USA

The Great Escape

Losing an election can be tough. President Trump has publicly mused that being defeated could be so devastating it could cause him to leave the country.

Anyone who was conscious in 2016, however, will know that election predictions and polling numbers are not the same as Electoral College outcomes. Anything can happen. In short, Trump will not be calling a travel agent anytime soon.

If, however, Joe Biden does become the 46th president of the United States and Trump starts seriously thinking about self-imposed exile, where might he go?

The possibilities are endless. But desirable destinations are few and far between. As he looks at the map and tries to find a place to land, he might want to see where other fallen leaders have trod.

Some of his contemporary foreign colleagues struggle to hold onto power, many have planned an emergency exit strategy and keep an eye on the door — just in case they suddenly need to skedaddle.

Unpopular leaders are sometimes forced to leave at a moment’s notice, like Ukrainian President Viktor Yanukovych’s door dash in 2014. He fled his palace, with only enough time to spirit out a few bags of gold bars onto a waiting chopper flying him to safety in nearby Russia, where he still lives. But not all ex-leaders are pushed and rushed out the door. Some are slowly coaxed to leave.

The White House continues to look for ways to pressure Venezuela’s ostensible President Nicolás Maduro to depart, but Washington gets foiled every time. Unfortunately, Trump talked big but delivered nada when it came to ousting Maduro.

The United States added pressure by slowing Venezuelan oil exports and sanctioning ships. It recognized opposition leader President Juan Guaidó. Nothing worked. Then a failed coup fiasco gave Maduro a huge propaganda win. Maduro got to perp walk American mercenaries who had attempted an ill-advised overthrow worthy of the Keystone Kops.

Part of the White House’s failed attempt at regime change in Caracas included discussions for an orderly and safe exile abroad for Maduro. Washington pushed a deal for him to flee and live the rest of his post-bus driving days on a warm beach with a cold beer.

Cuba’s Varadero Beach was made to sound super dreamy, but Maduro already has power, wealth and the loyalty of his armed forces. Leaving all that behind has not looked like a particularly good deal. Unfortunately for Maduro, when it does start to sound more compelling, he may be out of more than just a job. Ask Saddam Hussein.

Maduro, however, is in no hurry to forsake his nation — or his oil revenues. In fact, he’s fat and happy at home while, disturbingly, his main opposition just got out of Dodge. Leopoldo López took off after years of hunger strikes, harassment, beatings and imprisonment. While Maduro remains in Miraflores Palace, López is now far, far away in Spain.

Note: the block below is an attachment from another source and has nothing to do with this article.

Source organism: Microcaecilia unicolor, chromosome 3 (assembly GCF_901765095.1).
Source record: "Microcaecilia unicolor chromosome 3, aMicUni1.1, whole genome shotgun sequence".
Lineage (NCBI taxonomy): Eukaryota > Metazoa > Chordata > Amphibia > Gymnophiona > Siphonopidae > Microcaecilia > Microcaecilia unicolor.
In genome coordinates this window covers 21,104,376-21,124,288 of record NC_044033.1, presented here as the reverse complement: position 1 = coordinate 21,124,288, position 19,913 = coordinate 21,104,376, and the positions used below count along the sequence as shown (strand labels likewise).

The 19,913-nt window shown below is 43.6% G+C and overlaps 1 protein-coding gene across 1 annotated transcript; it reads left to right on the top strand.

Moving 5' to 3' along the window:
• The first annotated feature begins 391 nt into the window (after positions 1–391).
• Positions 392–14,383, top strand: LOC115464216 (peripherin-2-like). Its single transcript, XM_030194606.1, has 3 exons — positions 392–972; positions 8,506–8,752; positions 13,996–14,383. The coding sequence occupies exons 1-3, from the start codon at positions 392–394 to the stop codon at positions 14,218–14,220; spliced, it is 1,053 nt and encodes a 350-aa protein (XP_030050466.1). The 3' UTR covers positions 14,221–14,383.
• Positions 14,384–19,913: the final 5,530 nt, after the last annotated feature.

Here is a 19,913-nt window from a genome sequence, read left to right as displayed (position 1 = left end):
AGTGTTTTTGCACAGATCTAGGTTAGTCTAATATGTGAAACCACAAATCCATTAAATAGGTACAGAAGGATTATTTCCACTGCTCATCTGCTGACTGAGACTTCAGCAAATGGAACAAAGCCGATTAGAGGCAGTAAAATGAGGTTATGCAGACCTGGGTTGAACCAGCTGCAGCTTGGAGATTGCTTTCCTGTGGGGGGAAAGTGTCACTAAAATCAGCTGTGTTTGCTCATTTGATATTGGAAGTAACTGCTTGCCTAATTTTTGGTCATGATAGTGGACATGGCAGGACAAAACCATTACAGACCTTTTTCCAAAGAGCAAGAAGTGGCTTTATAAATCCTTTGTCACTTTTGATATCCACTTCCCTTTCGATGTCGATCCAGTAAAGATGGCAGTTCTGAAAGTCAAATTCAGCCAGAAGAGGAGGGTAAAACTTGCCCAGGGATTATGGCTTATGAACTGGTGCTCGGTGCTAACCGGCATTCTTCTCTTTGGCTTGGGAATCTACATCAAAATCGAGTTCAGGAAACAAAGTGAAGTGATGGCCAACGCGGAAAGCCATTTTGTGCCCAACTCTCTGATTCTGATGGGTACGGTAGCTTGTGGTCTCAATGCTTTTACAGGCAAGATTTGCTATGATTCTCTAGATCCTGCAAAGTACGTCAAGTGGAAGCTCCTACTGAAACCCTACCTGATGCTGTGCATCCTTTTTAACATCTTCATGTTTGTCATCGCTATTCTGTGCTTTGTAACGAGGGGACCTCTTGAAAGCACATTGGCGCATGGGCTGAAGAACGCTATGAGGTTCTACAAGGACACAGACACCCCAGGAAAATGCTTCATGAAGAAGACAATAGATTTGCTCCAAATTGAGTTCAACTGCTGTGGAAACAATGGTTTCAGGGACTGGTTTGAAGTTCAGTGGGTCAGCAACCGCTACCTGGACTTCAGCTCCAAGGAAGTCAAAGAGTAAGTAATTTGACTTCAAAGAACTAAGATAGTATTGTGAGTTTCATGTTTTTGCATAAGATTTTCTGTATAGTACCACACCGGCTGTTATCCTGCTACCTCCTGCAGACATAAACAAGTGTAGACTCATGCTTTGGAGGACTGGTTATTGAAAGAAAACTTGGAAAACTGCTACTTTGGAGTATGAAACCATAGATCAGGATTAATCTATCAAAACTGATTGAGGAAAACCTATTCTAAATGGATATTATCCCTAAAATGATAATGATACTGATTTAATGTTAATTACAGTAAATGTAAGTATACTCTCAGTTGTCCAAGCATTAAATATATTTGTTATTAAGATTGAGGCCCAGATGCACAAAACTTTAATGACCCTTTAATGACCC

Leaders in trouble or out of favor have long sought an easy escape route, avoiding persecution and jail. Sometimes they use their time abroad to regroup and plan to recoup their influence and power. That’s what Ayatollah Khomeini did in Paris before riding a revolutionary wave to return to Tehran.

That’s also what corrupted Iraqi politician Ahmed Chalabi did after years of living in London. He successfully lied to and coaxed America to attack Iraq in the hopes of wrangling a prime minister position supported by a U.S. military occupation. Both Khomeini and Chalabi returned from exile to strengthen Iran’s aggressively dangerous role in the region.

Not all leaders take a self-imposed hiatus abroad in order to plan a strategically timed return like Bolivia’s ex-President Evo Morales. He is currently biding his time in Argentina as his allies slowly regain control of the levers of national power. Morales plans to return to La Paz by Nov. 9.

Some former leaders decide to call it quits entirely, leave their country and spare themselves the indignity of popular derision and, possibly, prosecution. Former King Juan Carlos I of Spain made that choice, abdicating the throne for his son, Felipe VI, to rule. A hero of post-Franco Spain, Juan Carlos got a little sloppy in his personal and financial affairs and left Spain for the United Arab Emirates in August. He explained his exile as the best way to save the monarchy, allowing his son to distance himself from the crown’s scandals.

Trump may feel the personal desire to take a little time off from any political fallout should he lose and loudly continue to contest the 2020 election. If so, he may go to a Trump property in a foreign country where he actually pays taxes.

Trump should know, however, that American ex-presidents are safe at home when their tenure is up. He can stick around Florida, New York, or even Washington, DC. In places with less democracy, a perverted rule of law and a potentially angry mob at the presidential gates, ex-leaders’ options come down to fight or flight.

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